Moroccan deaths outnumbered Norwegian deaths: what makes a news story?
On Friday, 76 people died in two related attacks in Norway: a mass shooting on Utøya Island and a car bomb in the capital Oslo.
Today, 78 people died when a military aircraft crashed into a mountain in southern Morocco.
Today, four days after the Norwegian tragedy, its news occupies the number two slot on the BBC News site. Twelve hours after the Moroccan plane crash, it occupies tenth spot, almost ready to be assigned to the archives, when it hits 13.
News is a funny old game. While there are political ramifications that have resulted from the Norway tragedy, the human fallout from the two events, the grief and devastation caused, will be similar.
But below are the key differences that, in my opinion, make one more newsworthy to British news outlets than the other:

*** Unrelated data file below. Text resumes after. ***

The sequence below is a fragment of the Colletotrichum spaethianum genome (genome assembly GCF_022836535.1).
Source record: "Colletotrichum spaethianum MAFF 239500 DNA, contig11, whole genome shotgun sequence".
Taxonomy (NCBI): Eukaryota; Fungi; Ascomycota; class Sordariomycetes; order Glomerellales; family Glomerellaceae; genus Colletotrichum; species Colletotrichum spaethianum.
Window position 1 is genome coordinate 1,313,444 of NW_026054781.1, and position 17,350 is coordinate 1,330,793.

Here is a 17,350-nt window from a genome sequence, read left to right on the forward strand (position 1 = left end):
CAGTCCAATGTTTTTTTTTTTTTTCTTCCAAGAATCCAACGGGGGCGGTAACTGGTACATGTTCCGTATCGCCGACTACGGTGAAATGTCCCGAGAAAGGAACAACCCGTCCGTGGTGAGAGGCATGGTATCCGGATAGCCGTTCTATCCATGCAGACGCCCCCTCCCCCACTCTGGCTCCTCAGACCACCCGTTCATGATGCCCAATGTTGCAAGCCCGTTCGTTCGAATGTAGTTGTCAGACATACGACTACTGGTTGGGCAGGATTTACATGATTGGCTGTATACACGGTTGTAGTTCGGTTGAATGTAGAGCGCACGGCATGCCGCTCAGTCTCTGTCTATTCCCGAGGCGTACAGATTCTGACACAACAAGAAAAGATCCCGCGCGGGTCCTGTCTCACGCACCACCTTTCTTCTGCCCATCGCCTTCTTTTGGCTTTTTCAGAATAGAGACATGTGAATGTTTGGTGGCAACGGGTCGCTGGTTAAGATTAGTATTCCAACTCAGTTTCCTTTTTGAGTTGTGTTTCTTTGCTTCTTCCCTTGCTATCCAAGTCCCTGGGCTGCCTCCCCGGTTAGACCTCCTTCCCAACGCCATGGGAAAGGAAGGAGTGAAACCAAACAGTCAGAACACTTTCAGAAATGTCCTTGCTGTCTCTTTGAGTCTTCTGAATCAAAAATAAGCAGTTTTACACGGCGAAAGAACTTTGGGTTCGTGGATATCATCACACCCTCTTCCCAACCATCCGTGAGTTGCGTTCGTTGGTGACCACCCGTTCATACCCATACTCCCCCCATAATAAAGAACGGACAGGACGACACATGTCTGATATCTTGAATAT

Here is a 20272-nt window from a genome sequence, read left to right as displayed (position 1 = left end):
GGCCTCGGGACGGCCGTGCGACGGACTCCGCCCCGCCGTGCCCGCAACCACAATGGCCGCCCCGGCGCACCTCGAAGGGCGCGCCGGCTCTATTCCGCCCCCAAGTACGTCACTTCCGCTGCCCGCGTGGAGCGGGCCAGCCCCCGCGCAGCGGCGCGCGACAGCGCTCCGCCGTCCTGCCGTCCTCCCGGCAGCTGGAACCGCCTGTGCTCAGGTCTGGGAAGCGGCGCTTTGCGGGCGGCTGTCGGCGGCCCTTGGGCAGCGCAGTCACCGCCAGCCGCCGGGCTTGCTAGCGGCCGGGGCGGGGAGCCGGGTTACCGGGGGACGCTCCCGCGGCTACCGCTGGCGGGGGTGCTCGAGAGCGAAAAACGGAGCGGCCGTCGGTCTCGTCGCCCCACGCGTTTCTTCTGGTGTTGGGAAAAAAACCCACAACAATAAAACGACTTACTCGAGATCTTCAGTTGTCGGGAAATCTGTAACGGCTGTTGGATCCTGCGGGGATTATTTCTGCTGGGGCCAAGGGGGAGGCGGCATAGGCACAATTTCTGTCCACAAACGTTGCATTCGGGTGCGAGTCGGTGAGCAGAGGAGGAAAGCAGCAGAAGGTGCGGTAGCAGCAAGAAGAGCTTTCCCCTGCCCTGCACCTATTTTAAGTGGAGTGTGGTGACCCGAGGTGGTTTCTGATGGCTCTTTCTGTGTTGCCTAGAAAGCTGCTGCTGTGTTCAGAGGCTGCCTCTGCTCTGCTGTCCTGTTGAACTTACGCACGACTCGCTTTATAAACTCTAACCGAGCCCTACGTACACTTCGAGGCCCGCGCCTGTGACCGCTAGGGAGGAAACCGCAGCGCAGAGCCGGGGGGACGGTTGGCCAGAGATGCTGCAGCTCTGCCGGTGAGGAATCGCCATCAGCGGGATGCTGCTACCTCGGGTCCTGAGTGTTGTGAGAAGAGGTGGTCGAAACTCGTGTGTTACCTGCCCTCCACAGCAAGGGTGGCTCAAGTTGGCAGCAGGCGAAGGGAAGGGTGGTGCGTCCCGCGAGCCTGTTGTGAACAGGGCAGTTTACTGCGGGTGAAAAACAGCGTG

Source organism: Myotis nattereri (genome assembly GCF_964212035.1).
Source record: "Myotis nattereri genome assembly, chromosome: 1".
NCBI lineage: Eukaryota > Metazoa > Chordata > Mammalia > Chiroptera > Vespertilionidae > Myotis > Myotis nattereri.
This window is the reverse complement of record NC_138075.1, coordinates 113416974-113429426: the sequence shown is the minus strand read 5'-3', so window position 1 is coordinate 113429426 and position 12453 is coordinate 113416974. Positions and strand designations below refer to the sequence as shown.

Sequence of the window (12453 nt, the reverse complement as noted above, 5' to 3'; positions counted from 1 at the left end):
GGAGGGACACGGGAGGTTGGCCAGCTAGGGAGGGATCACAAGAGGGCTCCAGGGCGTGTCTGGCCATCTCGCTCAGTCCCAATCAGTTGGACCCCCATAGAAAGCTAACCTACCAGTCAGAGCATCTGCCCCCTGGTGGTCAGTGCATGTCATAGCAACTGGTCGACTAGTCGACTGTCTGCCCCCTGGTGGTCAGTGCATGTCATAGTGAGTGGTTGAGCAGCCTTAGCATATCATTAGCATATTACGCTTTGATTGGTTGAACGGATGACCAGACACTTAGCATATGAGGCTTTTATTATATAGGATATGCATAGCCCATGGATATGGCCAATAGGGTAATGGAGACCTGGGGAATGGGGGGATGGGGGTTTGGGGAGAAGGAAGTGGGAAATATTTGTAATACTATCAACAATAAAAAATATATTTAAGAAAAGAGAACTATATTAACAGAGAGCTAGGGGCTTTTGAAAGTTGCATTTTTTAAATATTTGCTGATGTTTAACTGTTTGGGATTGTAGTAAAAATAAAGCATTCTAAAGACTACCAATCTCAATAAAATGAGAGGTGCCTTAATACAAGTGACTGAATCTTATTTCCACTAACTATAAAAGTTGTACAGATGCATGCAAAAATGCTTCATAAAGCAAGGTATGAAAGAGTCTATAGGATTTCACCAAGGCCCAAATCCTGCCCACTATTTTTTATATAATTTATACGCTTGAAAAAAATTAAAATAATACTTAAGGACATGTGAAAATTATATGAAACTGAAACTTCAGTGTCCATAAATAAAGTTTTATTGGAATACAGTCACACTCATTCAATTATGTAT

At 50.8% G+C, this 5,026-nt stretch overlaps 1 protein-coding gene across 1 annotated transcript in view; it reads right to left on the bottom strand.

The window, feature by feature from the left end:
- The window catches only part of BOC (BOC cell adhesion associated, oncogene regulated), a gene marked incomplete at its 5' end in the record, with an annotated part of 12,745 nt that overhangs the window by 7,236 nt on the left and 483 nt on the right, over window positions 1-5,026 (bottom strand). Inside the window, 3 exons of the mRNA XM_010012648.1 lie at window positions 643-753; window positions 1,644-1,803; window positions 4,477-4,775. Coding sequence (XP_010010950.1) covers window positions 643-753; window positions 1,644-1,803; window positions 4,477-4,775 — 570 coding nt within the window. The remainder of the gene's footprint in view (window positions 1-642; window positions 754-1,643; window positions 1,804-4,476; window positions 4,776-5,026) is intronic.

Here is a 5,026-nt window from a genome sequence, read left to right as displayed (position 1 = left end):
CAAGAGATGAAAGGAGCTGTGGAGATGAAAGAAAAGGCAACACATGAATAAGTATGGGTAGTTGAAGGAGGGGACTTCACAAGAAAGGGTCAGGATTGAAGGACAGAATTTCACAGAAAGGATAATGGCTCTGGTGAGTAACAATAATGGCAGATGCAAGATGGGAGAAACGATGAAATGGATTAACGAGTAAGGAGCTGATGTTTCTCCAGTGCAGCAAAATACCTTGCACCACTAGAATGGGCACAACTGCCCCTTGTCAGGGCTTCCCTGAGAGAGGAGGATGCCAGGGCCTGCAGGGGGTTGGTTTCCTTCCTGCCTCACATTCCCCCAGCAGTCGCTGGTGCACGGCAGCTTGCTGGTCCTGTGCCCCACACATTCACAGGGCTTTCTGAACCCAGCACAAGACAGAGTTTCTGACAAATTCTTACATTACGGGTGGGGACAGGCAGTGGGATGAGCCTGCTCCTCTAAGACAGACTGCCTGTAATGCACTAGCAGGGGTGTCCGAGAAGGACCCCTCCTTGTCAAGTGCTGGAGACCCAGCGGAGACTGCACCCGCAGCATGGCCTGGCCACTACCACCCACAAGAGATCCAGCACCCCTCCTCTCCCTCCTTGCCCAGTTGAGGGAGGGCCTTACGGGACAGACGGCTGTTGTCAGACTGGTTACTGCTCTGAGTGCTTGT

- Norway is closer geographically to the UK than is Morocco
- Norway is seen as more comparable to the UK from a development perspective than is Morocco
- It is perceived that an incident similar to that in Norway is more likely to occur in the UK than is a plane crash similar to that in Morocco
- In Norway, there is an after-story—the trial, the motives etc. There will be little by way of an equivalent in Morocco
- The Moroccan casualties were military personnel as opposed to innocent citizens. (The word innocent there is to prompt thought; not to cast aspersions on the Moroccan casualties.)
Interestingly, at its most human the article about the Moroccan plane crash talks of an “accident”. Yet the stories surrounding the Norwegian events as “tragedies”.
The relative prominence given to the two news stories reminded me of my post of three years ago: What is news? In many respects, it’s a combination of personal risk and personal interest—all news becoming less relevant with time—although the measure is much more complex than that.
I wonder whether the BBC use a set of metrics to gauge the relative ratings of their news stories.